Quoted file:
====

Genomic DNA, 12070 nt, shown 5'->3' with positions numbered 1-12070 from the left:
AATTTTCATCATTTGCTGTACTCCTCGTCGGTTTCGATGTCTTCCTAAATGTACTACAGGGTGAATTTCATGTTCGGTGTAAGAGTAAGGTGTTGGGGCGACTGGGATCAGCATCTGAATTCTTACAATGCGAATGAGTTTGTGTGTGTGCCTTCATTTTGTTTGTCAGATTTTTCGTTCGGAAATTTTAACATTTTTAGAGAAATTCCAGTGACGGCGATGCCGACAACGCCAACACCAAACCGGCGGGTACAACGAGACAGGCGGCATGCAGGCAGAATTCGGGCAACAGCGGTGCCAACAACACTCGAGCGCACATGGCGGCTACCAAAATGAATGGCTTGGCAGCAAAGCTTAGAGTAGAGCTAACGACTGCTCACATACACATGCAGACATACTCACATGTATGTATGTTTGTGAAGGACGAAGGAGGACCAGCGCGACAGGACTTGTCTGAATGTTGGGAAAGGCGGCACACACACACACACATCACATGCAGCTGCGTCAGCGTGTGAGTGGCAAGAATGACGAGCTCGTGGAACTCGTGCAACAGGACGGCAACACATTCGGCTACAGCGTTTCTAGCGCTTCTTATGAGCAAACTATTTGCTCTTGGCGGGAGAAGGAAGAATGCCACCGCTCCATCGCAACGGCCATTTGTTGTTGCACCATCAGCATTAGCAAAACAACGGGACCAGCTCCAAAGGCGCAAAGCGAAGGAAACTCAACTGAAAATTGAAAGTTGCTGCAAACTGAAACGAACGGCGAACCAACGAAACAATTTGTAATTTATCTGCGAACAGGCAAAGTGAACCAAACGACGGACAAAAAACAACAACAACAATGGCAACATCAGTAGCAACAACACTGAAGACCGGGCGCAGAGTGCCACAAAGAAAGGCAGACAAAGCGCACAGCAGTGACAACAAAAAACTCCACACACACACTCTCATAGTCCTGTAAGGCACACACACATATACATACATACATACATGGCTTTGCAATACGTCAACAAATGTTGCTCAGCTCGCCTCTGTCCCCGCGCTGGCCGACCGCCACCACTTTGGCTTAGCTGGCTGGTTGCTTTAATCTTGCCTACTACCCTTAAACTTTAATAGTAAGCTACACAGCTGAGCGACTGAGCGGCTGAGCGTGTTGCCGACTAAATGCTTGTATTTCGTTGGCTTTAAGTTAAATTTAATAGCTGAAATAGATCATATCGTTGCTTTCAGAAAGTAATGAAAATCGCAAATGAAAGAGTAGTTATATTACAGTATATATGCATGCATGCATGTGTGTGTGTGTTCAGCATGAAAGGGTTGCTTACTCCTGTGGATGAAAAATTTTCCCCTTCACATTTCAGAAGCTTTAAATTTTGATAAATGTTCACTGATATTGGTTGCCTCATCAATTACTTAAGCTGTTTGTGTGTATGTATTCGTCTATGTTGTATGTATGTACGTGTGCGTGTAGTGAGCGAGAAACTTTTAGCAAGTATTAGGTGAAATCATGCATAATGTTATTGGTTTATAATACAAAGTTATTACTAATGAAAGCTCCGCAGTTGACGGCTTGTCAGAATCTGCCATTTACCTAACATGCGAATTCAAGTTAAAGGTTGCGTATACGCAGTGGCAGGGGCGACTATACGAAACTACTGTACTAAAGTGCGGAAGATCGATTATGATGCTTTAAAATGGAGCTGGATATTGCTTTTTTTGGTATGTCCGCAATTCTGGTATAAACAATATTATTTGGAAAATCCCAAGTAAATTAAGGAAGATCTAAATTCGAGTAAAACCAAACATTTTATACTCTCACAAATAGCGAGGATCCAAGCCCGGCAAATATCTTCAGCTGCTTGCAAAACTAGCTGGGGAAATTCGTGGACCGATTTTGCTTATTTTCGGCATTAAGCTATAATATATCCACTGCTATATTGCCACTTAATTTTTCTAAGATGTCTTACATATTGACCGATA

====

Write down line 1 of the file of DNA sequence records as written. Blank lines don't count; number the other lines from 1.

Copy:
Genomic DNA, 12070 nt, shown 5'->3' with positions numbered 1-12070 from the left: